The RCN has released the results of a major member survey, revealing the huge passion but incredible pressure nursing staff have been feeling throughout the COVID-19 pandemic.
The survey, completed by almost 42,000 members, explored the impact of working on the frontline and how the crisis has changed the professional lives of nursing staff.
Results show the vast majority (88%) of respondents remain passionate about the nursing profession.
However, the survey reveals how hard members have been working and in what circumstances:
- 38% said staffing levels got worse during the pandemic
- 62% said the needs of people they care for became more complex
- 76% reported an increase in their own stress levels
- 33% said they worked longer hours, but only 40% of those reported getting paid for them
- 34% said they worked at a higher level of responsibility, with 90% of those saying they received no extra pay.
The impact of this on members’ wellbeing has been considerable with more than half saying they’re worried about their own physical (58%) and mental health (52%) and 91% saying they’re concerned about the wellbeing of those in the nursing profession generally.
When asked what they would like to see done to make them feel more valued, respondents were clear that pay and staffing levels were top of their agenda:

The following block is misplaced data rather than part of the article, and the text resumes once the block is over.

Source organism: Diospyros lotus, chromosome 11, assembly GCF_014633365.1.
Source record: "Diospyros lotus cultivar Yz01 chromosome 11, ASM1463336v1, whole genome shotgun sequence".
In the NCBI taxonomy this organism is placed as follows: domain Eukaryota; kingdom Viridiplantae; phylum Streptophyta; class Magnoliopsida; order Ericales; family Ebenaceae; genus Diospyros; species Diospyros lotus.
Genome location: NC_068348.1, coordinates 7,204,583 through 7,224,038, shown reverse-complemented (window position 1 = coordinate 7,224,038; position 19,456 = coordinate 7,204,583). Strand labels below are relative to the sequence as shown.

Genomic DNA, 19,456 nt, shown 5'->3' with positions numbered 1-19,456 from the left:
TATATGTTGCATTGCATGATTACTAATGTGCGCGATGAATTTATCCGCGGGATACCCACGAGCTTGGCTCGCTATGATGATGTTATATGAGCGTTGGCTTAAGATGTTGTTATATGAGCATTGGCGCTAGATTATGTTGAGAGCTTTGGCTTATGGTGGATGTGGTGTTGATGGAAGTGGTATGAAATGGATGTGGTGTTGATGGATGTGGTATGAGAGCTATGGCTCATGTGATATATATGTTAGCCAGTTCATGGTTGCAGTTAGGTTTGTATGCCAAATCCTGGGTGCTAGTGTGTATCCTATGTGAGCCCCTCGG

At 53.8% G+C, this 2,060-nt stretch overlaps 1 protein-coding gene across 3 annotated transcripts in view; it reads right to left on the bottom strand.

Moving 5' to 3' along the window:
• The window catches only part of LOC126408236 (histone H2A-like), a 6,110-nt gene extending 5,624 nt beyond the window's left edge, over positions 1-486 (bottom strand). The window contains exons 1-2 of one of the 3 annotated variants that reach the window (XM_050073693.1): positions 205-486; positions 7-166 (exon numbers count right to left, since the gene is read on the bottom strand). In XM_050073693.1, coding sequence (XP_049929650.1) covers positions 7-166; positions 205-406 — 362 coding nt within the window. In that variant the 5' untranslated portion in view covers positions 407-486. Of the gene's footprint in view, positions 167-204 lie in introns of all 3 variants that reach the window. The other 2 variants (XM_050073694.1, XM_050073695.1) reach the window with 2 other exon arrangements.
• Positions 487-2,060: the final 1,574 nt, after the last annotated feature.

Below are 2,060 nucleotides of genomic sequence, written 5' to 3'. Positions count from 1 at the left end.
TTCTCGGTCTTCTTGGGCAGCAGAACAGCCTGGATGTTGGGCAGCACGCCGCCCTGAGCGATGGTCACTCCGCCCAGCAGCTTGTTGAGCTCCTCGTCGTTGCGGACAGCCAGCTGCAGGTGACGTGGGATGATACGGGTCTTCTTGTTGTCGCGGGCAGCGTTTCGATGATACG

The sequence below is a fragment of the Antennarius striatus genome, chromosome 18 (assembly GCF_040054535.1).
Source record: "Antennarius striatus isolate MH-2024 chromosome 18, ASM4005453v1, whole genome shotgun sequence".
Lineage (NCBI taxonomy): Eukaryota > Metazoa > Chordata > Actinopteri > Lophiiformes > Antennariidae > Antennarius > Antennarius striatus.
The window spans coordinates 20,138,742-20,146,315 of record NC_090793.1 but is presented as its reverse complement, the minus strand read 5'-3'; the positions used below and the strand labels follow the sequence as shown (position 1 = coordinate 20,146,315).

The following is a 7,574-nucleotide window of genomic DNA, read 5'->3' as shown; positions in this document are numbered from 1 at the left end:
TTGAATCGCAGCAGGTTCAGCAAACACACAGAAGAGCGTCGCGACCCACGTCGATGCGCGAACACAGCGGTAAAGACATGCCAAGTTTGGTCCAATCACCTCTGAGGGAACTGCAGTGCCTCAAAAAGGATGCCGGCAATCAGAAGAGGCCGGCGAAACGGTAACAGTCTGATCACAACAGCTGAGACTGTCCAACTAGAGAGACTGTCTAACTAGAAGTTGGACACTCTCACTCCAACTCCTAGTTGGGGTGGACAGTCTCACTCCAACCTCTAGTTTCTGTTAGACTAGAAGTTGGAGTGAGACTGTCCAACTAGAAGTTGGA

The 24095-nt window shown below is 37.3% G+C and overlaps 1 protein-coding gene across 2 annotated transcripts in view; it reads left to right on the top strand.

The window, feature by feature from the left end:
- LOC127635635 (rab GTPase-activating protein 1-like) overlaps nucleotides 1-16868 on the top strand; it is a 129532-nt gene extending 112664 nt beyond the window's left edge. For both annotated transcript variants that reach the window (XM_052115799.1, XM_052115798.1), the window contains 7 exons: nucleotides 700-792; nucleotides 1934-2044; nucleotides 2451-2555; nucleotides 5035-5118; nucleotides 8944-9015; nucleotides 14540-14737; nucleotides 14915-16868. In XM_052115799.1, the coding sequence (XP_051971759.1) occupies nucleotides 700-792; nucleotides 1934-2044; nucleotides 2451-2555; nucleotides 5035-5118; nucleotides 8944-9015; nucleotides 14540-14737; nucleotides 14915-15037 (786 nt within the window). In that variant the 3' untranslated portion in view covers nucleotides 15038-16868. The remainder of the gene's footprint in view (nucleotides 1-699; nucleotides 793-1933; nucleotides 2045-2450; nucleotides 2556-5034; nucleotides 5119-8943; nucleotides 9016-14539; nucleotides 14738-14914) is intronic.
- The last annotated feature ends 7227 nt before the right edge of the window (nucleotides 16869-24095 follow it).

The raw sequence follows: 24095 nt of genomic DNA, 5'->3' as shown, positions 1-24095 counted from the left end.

- 73% said improved pay would make them feel more valued
- 50% said better staffing levels would make them feel more valued.
Dame Donna Kinnair, RCN Chief Executive & General Secretary, said: “The pandemic has shown nursing in a light never seen before. Whether in hospitals, care homes or in the community, the entire health and care workforce has stepped up to care for patients and support their colleagues.
“The public clapping on their doorsteps must reverberate all the way to the heart of government. We now need to see action. That is why we continue to call for a significant and early pay rise.
“The pandemic is not over, but unless there is improved pay and working conditions, we risk many of our members leaving the profession at a time when the nation needs them more than ever.”
This is the second report of findings from our all member survey about the future of nursing. Read the first.